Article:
Wednesday 14 August 2013

Expert Opinion: The recession and female unemployment in the East Midlands

A magnifying glass used to look at classified job adverts
Female unemployment has increased significantly during the economic slump

Chris Lawton, a senior research fellow at Nottingham Business School's Economic Strategy Research Bureau, looks at how female workers in the East Midlands could be suffering more than their fair share of job cuts during the economic slump.

A key feature of the recession that started in 2008, has been the relative stability of the UK labour market.

The UK economy experienced a significantly greater loss of output compared to the recessions of the 1970s, 1980s and 1990s, and recovery has been weaker compared to any recession including the 1930s. However, overall unemployment has increased by significantly less.

A number of concerning developments behind the headline indicators have received a lot of recent media attention. These include the weak growth in average wages and the apparent increase in practices that can place individuals in vulnerable positions despite being notionally employed, such as so-called zero hours contracts and the rise of necessity self-employment in low pay, low skill activities.

A development that has received remarkably little media attention, however, is the significant increase in female unemployment, despite an excellent report from the Fawcett Society generating a brief period of coverage in April this year. This development is particularly stark in the East Midlands region, where the latest Labour Force Survey (Office for National Statistics, April 2012 - March 2013) estimates place the unemployment rate for women above that of men (despite men making up a larger share of the labour force).1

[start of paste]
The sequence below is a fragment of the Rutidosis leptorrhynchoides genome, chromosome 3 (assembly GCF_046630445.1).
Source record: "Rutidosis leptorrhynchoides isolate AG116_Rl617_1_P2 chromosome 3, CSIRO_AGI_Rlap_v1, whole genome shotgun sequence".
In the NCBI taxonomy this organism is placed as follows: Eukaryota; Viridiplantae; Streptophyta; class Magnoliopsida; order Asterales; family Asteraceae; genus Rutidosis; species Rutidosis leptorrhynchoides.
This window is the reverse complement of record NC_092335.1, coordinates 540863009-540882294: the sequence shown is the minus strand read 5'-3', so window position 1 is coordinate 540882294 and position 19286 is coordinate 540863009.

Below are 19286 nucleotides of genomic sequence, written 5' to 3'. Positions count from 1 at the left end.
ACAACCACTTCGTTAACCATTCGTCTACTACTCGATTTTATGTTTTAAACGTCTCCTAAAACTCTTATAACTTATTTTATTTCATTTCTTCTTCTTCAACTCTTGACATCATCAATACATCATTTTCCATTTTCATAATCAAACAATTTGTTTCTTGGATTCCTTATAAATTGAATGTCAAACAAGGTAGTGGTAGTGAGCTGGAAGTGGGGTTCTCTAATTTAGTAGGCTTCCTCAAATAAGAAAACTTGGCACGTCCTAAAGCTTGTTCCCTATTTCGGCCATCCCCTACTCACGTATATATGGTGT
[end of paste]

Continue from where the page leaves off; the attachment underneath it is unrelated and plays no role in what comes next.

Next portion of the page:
The recessions of the 1980s and 1990s, and the long-term decline in manufacturing, mining and agricultural jobs that was accelerated during these periods, were strongly associated with the loss of jobs occupied by men. The legacies of these job losses continue to affect communities in the East Midlands, notably the former coalfield areas of north Nottinghamshire and Derbyshire.

Men who had performed skilled manual occupations in these industries found themselves less able to compete for the new jobs that emerged in the service sector. The increasing predominance of the services provided opportunities that contributed to a growing number of women in the UK workforce – alongside cultural changes and significant progress in the equalisation of employment rights and flexible working practices. The ONS estimates that between 1971 and 2011 the employment rate for women rose from 53% to 66%, while the male employment rate fell from 92% to 76%.2

The impacts of the recession of 2008 - 2009 were felt by both men and women, with men experiencing the greatest initial increase in unemployment – as the sectors where men are over-represented (principally manufacturing and construction) bore the brunt of early job losses.

However, where male unemployment began to stabilise from 2010, female unemployment has continued to increase.
In the UK overall, male unemployment increased from 5.4% to 8.9% between the periods April 2007 - March 2008 and April 2009-March 2010, before stabilising and then falling to the latest estimate of 8.2% (April 2012 - March 2013).